Tag Archives: Lords of Leather

Gay Pride Parade 2017

Occurring just after the Naked Bike Ride and the Creole Tomato Fest, the Gay Pride Parade seems to be growing each year. In addition to the many LGBT groups, there were representatives from rugby, track club and kickball teams, the teachers union, Planned Parenthood and community organizations like churches and a suicide prevention center. And of course there were drag queens and walking groups from Big Easy Sisters of Perpetual Indulgence, Mystic Krewe of the Lords of Leather and the New Orleans Girls of Leather.  Continue reading

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Southern Decadence 2015

A 5-day weekend of costumes, parties and parades celebrating the LGBT community, Southern Decadence brings over 150,000 people and a nearly $200 million economic impact. We caught the tail of the rerouted Friday night parade but were there in plenty of time for the 41st Southern Decadence Sunday parade, an exuberant procession of dance troupes and pride groups in festive and fabulous costumes. This years theme of “Swimmin’ with the Gods and Goddesses!” was punctuated with lavender, lime and silver.

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Southern Decadence Parade (photos!!!)

Southern Decadence is a 5-day weekend of costumes, revelry and parades celebrating the LGBT community that brings over 150,000 people and a nearly $200 million economic impact. Decadence started at a party of friends and roommates throwing a going-away party for a friend in 1972 in their inauspicious Treme home nicknamed Belle Reve after the  Mississippi plantation Blanche DuBois’ refers to in A Streetcar Named Desire so the roommates (including gays, straights, blacks and whites) made the send-off a costume party with the theme of coming as your favorite “Southern Decadent.” They chose the Sunday before Labor Day to give themselves a day of recovery afterward then repeated the party the following year with an informal parade. Over 40 years later, the all-inclusive party is bigger and more decadent than ever. Continue reading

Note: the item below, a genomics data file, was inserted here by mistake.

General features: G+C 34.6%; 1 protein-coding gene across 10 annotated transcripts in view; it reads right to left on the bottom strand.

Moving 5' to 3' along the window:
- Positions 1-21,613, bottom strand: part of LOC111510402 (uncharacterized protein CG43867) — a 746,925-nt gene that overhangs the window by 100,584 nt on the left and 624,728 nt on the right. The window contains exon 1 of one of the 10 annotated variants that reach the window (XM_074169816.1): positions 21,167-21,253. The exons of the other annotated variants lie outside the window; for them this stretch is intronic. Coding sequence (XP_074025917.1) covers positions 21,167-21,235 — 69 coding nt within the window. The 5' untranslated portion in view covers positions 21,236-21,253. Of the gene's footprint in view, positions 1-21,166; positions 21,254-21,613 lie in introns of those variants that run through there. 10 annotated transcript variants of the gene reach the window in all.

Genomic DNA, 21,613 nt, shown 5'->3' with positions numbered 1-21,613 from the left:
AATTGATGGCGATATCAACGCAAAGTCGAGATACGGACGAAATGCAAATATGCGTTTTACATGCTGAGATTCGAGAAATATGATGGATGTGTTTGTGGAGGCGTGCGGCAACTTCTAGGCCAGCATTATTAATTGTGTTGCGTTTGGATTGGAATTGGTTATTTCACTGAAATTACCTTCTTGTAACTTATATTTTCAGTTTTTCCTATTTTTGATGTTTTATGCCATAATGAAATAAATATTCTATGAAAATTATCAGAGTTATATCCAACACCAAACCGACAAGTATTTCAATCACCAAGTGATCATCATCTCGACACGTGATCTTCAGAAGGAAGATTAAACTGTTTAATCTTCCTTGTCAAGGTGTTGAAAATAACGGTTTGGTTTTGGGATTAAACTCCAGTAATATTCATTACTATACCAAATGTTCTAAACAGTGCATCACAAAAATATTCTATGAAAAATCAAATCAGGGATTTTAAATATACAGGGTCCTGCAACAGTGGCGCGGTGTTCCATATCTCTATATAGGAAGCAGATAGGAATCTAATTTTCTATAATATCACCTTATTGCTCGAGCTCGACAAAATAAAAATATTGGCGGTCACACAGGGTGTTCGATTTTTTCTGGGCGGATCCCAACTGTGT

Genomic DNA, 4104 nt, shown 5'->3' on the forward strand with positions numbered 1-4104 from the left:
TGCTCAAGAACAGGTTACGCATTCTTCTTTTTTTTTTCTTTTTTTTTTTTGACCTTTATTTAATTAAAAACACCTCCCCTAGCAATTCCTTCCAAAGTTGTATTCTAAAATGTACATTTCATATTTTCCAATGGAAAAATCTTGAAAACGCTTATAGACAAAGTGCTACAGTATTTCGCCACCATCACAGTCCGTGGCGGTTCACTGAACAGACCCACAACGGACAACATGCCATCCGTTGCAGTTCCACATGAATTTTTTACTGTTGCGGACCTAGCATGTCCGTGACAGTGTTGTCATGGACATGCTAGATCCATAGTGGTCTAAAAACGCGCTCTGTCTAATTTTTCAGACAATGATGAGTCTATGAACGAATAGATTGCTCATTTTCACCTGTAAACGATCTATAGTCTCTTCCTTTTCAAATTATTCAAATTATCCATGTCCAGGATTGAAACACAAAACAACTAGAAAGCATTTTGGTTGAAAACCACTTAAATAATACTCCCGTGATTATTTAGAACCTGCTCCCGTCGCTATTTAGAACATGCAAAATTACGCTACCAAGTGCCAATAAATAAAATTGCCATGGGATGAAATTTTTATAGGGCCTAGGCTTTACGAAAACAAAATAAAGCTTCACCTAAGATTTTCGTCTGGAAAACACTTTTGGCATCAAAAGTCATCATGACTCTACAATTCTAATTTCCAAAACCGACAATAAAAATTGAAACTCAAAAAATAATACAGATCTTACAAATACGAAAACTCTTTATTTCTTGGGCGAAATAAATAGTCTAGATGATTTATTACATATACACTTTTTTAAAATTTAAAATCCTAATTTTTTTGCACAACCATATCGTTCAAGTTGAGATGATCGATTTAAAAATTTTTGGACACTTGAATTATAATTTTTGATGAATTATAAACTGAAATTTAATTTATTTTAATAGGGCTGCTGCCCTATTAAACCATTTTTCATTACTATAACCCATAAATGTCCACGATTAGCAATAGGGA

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Festigals and Gay Pride Parades

Saturday was a day of drag with the Festigals and Gay Pride parades . Ladies first. Last year, Festigals’ Stiletto Stroll was my first ever parade as a Pussyfooter. It’s a sassy woman-centric second line through the French Quarter during the Festigals’ weekend getaway of yoga, empowerment and success panels, shopping, cooking demonstrations and networking events. This year, they added a new fundraiser, the Stiletto Sprint, benefitting the Breast Center at Ochsner Baptist. It’s a 2 block race on Royal Street in minimum 3″ heels – costumes encouraged. The supremely leggy Tammy McCormick Broussard won the race, passing superwoman and other superheroes in her sky-high red heels. Continue reading

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Easter Parades, Crawfish and Family

Easter weekend brought beautiful weather, Easter parades and crawfish boils. We went to our first family boil Friday night then followed it with another boil Saturday for a family reunion in Baton Rouge. I love being close to family and getting to know people who remember me as a child. After so many years of feeling untethered in L.A., I like seeing my nose on someone else’s face or hearing someone talk about when my parents were kids. Then it was back to New Orleans. Easter Sunday is a big day for parades in the French Quarter and we made it to 2 of the 3 offered. Continue reading

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Easter in NOLA

Easter in New Orleans means many things and, as usual, we had to miss events like the 100th running of the Louisiana Derby and the Historic French Quarter Parade, in order to make our events starting with brunch at the Red Fish Grill. On our way down Bourbon Street, we passed the line for the first seating at Galatoire’s. I love all the men in their seersucker suits and straw hats and the women in floral dresses with fancy Easter bonnets – just like when my mom was a girl. At the front of the line were two folding chairs holding tattered men who’d clearly been paid to hold a place in line – a tradition nearly as long as the line.  Continue reading

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Southern Decadence

The people of Plaquemines Parish and several other surrounding areas continue to suffer the effects of Isaac. In New Orleans, there are still many without power, phone, wifi or cable TV. That said, Isaac was not Katrina and last weekend, the French Quarter was filled with revelers attending Southern Decadence. For them and the many people who found themselves on an unscheduled week off from work, this week could be called a “Hurrication” (got the term from a local). There were repairs to be made and debris to pick up, but the French Quarter, with it’s allure of electricity and satellite TV, beckoned. Continue reading

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